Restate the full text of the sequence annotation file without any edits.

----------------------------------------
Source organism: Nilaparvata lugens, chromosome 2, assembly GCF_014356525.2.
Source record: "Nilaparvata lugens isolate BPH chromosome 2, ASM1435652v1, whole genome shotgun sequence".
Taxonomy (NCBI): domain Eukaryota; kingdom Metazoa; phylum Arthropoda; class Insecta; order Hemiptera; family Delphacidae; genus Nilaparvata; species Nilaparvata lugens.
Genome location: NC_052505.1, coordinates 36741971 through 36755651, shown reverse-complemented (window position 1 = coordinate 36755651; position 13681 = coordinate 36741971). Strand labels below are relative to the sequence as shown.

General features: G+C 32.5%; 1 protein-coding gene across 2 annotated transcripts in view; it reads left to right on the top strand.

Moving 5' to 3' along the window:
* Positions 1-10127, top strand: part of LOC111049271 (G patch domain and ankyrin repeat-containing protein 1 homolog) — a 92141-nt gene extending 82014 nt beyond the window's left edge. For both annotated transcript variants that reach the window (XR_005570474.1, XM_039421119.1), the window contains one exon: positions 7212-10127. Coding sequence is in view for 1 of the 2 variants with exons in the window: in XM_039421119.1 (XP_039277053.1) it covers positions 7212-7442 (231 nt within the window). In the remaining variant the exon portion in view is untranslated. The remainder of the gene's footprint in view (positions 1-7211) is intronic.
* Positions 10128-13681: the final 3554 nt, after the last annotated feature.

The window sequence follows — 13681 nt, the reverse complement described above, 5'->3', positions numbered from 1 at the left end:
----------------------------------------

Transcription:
Source organism: Nilaparvata lugens, chromosome 2, assembly GCF_014356525.2.
Source record: "Nilaparvata lugens isolate BPH chromosome 2, ASM1435652v1, whole genome shotgun sequence".
Taxonomy (NCBI): domain Eukaryota; kingdom Metazoa; phylum Arthropoda; class Insecta; order Hemiptera; family Delphacidae; genus Nilaparvata; species Nilaparvata lugens.
Genome location: NC_052505.1, coordinates 36741971 through 36755651, shown reverse-complemented (window position 1 = coordinate 36755651; position 13681 = coordinate 36741971). Strand labels below are relative to the sequence as shown.

General features: G+C 32.5%; 1 protein-coding gene across 2 annotated transcripts in view; it reads left to right on the top strand.

Moving 5' to 3' along the window:
* Positions 1-10127, top strand: part of LOC111049271 (G patch domain and ankyrin repeat-containing protein 1 homolog) — a 92141-nt gene extending 82014 nt beyond the window's left edge. For both annotated transcript variants that reach the window (XR_005570474.1, XM_039421119.1), the window contains one exon: positions 7212-10127. Coding sequence is in view for 1 of the 2 variants with exons in the window: in XM_039421119.1 (XP_039277053.1) it covers positions 7212-7442 (231 nt within the window). In the remaining variant the exon portion in view is untranslated. The remainder of the gene's footprint in view (positions 1-7211) is intronic.
* Positions 10128-13681: the final 3554 nt, after the last annotated feature.

The window sequence follows — 13681 nt, the reverse complement described above, 5'->3', positions numbered from 1 at the left end: